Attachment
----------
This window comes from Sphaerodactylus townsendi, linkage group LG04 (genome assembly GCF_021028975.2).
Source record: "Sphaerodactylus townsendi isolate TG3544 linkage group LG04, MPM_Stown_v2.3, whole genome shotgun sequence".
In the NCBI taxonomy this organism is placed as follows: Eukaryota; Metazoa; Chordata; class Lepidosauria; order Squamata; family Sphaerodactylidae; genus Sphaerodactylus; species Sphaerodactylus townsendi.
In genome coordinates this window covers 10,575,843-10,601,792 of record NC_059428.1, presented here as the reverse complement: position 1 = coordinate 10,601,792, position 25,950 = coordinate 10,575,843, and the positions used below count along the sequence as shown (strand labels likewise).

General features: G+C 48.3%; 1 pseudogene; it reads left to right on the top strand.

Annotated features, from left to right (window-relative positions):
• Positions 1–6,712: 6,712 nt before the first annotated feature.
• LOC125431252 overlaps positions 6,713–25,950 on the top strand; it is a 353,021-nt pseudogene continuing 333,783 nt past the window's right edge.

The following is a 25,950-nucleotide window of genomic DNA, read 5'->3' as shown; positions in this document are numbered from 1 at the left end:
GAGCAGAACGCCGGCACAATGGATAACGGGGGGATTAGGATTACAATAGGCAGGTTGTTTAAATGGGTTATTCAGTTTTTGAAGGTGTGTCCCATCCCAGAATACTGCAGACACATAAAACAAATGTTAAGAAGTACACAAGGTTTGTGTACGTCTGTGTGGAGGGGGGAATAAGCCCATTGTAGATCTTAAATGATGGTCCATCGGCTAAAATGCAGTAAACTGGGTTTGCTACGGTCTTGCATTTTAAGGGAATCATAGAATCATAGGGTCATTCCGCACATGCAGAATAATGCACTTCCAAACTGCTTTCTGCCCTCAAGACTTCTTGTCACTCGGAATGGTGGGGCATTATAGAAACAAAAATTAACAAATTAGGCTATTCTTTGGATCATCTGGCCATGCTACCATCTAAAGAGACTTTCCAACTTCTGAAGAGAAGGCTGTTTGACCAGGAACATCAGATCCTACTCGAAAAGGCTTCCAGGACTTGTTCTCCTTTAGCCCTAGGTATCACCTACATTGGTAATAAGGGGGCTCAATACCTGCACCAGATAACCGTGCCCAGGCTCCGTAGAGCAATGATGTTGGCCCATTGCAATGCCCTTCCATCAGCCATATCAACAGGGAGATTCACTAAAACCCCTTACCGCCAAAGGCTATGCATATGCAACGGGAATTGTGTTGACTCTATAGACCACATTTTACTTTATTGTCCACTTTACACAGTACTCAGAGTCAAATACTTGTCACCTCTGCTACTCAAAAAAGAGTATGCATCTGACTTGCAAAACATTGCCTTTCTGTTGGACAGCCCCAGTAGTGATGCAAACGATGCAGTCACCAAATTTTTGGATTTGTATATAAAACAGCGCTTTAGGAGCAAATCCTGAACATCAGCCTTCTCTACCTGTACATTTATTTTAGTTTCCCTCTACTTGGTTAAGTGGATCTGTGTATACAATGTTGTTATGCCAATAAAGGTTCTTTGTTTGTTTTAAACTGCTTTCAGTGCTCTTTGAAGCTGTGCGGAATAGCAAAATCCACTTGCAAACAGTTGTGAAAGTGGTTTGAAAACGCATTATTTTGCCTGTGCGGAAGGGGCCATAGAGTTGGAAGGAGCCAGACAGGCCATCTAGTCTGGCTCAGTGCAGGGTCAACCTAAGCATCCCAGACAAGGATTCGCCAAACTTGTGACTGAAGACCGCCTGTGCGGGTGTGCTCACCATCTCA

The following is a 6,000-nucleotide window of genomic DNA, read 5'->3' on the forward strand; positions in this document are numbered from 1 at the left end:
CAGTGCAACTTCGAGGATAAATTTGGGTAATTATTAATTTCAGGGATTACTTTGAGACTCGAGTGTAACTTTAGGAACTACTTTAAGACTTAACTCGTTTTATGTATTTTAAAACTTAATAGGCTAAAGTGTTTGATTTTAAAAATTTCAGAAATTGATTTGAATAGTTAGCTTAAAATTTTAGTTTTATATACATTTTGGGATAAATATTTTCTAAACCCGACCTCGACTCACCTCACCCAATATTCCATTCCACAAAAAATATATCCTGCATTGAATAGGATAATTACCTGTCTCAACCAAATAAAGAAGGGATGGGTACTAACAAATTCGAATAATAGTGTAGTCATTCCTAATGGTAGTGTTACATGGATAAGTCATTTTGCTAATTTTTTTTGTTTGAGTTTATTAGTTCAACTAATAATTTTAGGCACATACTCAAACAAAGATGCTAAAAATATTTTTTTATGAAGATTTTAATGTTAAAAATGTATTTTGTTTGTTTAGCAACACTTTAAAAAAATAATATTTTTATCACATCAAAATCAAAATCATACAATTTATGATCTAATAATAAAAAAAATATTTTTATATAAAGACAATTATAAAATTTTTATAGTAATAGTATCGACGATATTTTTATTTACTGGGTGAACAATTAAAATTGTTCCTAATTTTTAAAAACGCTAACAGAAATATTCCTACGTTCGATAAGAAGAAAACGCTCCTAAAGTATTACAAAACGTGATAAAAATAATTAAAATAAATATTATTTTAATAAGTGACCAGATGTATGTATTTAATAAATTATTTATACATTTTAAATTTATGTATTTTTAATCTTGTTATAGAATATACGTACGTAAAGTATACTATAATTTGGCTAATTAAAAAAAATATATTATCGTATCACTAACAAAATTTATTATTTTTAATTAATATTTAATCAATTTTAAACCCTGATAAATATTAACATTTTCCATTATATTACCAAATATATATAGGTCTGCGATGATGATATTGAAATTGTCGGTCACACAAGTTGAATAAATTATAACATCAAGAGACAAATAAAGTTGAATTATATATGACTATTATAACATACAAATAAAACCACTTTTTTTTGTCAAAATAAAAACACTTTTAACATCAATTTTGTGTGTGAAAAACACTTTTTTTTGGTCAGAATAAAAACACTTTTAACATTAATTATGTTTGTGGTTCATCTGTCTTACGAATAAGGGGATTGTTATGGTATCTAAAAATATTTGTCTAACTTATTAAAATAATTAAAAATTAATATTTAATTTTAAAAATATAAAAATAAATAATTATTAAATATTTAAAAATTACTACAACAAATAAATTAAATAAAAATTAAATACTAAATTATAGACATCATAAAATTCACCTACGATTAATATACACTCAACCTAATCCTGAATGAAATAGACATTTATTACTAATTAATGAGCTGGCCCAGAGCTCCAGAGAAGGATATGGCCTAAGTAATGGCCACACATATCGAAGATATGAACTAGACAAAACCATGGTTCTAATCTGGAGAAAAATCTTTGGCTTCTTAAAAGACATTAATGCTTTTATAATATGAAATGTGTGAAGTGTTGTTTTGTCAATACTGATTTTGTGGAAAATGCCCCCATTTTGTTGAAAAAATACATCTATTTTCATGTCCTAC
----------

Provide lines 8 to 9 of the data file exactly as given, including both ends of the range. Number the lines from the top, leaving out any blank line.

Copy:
• LOC125431252 overlaps positions 6,713–25,950 on the top strand; it is a 353,021-nt pseudogene continuing 333,783 nt past the window's right edge.

The following is a 25,950-nucleotide window of genomic DNA, read 5'->3' as shown; positions in this document are numbered from 1 at the left end: